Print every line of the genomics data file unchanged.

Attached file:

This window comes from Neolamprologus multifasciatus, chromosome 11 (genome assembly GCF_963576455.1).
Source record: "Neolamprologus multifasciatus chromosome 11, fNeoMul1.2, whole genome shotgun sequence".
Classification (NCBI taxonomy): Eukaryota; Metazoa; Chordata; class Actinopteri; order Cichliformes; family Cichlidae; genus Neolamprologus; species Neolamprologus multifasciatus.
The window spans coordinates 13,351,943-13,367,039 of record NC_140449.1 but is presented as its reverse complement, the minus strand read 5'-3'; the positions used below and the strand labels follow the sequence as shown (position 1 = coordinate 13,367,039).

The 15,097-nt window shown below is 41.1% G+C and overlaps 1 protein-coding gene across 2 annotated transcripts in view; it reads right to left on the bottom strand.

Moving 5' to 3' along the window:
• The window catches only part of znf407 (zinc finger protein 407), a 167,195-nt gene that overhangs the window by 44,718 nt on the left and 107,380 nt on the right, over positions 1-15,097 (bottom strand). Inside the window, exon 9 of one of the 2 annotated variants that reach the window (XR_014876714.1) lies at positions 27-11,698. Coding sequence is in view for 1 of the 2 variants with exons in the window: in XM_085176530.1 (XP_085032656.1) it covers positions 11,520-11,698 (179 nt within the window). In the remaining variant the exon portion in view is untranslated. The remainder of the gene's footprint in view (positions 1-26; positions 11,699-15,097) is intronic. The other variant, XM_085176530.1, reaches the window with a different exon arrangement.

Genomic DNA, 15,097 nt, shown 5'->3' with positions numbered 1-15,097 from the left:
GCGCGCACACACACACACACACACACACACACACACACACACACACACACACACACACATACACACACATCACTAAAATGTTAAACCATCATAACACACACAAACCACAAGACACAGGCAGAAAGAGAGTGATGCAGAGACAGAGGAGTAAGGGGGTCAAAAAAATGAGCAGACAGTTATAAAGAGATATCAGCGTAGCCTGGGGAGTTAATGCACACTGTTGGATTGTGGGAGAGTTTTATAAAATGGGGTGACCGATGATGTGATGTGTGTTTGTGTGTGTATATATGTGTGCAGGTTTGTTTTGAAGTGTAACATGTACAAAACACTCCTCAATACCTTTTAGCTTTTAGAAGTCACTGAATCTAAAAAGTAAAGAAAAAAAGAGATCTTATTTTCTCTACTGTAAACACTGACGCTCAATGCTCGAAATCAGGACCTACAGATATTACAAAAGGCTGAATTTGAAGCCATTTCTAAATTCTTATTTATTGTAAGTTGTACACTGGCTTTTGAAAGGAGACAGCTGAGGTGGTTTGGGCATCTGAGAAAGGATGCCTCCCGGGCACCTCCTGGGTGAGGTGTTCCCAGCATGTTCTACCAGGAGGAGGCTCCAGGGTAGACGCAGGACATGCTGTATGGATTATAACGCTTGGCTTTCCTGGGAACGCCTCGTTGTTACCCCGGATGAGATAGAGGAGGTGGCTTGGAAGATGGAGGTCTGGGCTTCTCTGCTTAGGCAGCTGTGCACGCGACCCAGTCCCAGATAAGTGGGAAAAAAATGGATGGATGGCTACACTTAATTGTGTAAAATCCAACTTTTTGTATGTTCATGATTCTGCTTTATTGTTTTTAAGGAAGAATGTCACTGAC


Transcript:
This window comes from Neolamprologus multifasciatus, chromosome 11 (genome assembly GCF_963576455.1).
Source record: "Neolamprologus multifasciatus chromosome 11, fNeoMul1.2, whole genome shotgun sequence".
Classification (NCBI taxonomy): Eukaryota; Metazoa; Chordata; class Actinopteri; order Cichliformes; family Cichlidae; genus Neolamprologus; species Neolamprologus multifasciatus.
The window spans coordinates 13,351,943-13,367,039 of record NC_140449.1 but is presented as its reverse complement, the minus strand read 5'-3'; the positions used below and the strand labels follow the sequence as shown (position 1 = coordinate 13,367,039).

The 15,097-nt window shown below is 41.1% G+C and overlaps 1 protein-coding gene across 2 annotated transcripts in view; it reads right to left on the bottom strand.

Moving 5' to 3' along the window:
• The window catches only part of znf407 (zinc finger protein 407), a 167,195-nt gene that overhangs the window by 44,718 nt on the left and 107,380 nt on the right, over positions 1-15,097 (bottom strand). Inside the window, exon 9 of one of the 2 annotated variants that reach the window (XR_014876714.1) lies at positions 27-11,698. Coding sequence is in view for 1 of the 2 variants with exons in the window: in XM_085176530.1 (XP_085032656.1) it covers positions 11,520-11,698 (179 nt within the window). In the remaining variant the exon portion in view is untranslated. The remainder of the gene's footprint in view (positions 1-26; positions 11,699-15,097) is intronic. The other variant, XM_085176530.1, reaches the window with a different exon arrangement.

Genomic DNA, 15,097 nt, shown 5'->3' with positions numbered 1-15,097 from the left:
GCGCGCACACACACACACACACACACACACACACACACACACACACACACACACACACATACACACACATCACTAAAATGTTAAACCATCATAACACACACAAACCACAAGACACAGGCAGAAAGAGAGTGATGCAGAGACAGAGGAGTAAGGGGGTCAAAAAAATGAGCAGACAGTTATAAAGAGATATCAGCGTAGCCTGGGGAGTTAATGCACACTGTTGGATTGTGGGAGAGTTTTATAAAATGGGGTGACCGATGATGTGATGTGTGTTTGTGTGTGTATATATGTGTGCAGGTTTGTTTTGAAGTGTAACATGTACAAAACACTCCTCAATACCTTTTAGCTTTTAGAAGTCACTGAATCTAAAAAGTAAAGAAAAAAAGAGATCTTATTTTCTCTACTGTAAACACTGACGCTCAATGCTCGAAATCAGGACCTACAGATATTACAAAAGGCTGAATTTGAAGCCATTTCTAAATTCTTATTTATTGTAAGTTGTACACTGGCTTTTGAAAGGAGACAGCTGAGGTGGTTTGGGCATCTGAGAAAGGATGCCTCCCGGGCACCTCCTGGGTGAGGTGTTCCCAGCATGTTCTACCAGGAGGAGGCTCCAGGGTAGACGCAGGACATGCTGTATGGATTATAACGCTTGGCTTTCCTGGGAACGCCTCGTTGTTACCCCGGATGAGATAGAGGAGGTGGCTTGGAAGATGGAGGTCTGGGCTTCTCTGCTTAGGCAGCTGTGCACGCGACCCAGTCCCAGATAAGTGGGAAAAAAATGGATGGATGGCTACACTTAATTGTGTAAAATCCAACTTTTTGTATGTTCATGATTCTGCTTTATTGTTTTTAAGGAAGAATGTCACTGAC